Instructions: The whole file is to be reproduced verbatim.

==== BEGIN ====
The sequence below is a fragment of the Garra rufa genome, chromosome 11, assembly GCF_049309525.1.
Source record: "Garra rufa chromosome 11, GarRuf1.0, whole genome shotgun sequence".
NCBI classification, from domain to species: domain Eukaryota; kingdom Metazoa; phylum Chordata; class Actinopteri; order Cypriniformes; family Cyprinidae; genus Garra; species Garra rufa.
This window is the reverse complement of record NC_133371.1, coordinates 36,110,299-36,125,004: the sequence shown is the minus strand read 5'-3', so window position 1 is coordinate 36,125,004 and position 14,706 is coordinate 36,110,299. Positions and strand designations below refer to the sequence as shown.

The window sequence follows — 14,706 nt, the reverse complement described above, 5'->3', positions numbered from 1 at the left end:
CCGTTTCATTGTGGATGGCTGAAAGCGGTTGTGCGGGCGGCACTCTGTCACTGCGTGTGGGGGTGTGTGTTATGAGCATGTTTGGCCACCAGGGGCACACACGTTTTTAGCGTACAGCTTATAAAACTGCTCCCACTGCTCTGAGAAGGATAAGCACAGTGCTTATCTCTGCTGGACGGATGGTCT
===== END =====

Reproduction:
The sequence below is a fragment of the Garra rufa genome, chromosome 11, assembly GCF_049309525.1.
Source record: "Garra rufa chromosome 11, GarRuf1.0, whole genome shotgun sequence".
NCBI classification, from domain to species: domain Eukaryota; kingdom Metazoa; phylum Chordata; class Actinopteri; order Cypriniformes; family Cyprinidae; genus Garra; species Garra rufa.
This window is the reverse complement of record NC_133371.1, coordinates 36,110,299-36,125,004: the sequence shown is the minus strand read 5'-3', so window position 1 is coordinate 36,125,004 and position 14,706 is coordinate 36,110,299. Positions and strand designations below refer to the sequence as shown.

The window sequence follows — 14,706 nt, the reverse complement described above, 5'->3', positions numbered from 1 at the left end:
CCGTTTCATTGTGGATGGCTGAAAGCGGTTGTGCGGGCGGCACTCTGTCACTGCGTGTGGGGGTGTGTGTTATGAGCATGTTTGGCCACCAGGGGCACACACGTTTTTAGCGTACAGCTTATAAAACTGCTCCCACTGCTCTGAGAAGGATAAGCACAGTGCTTATCTCTGCTGGACGGATGGTCT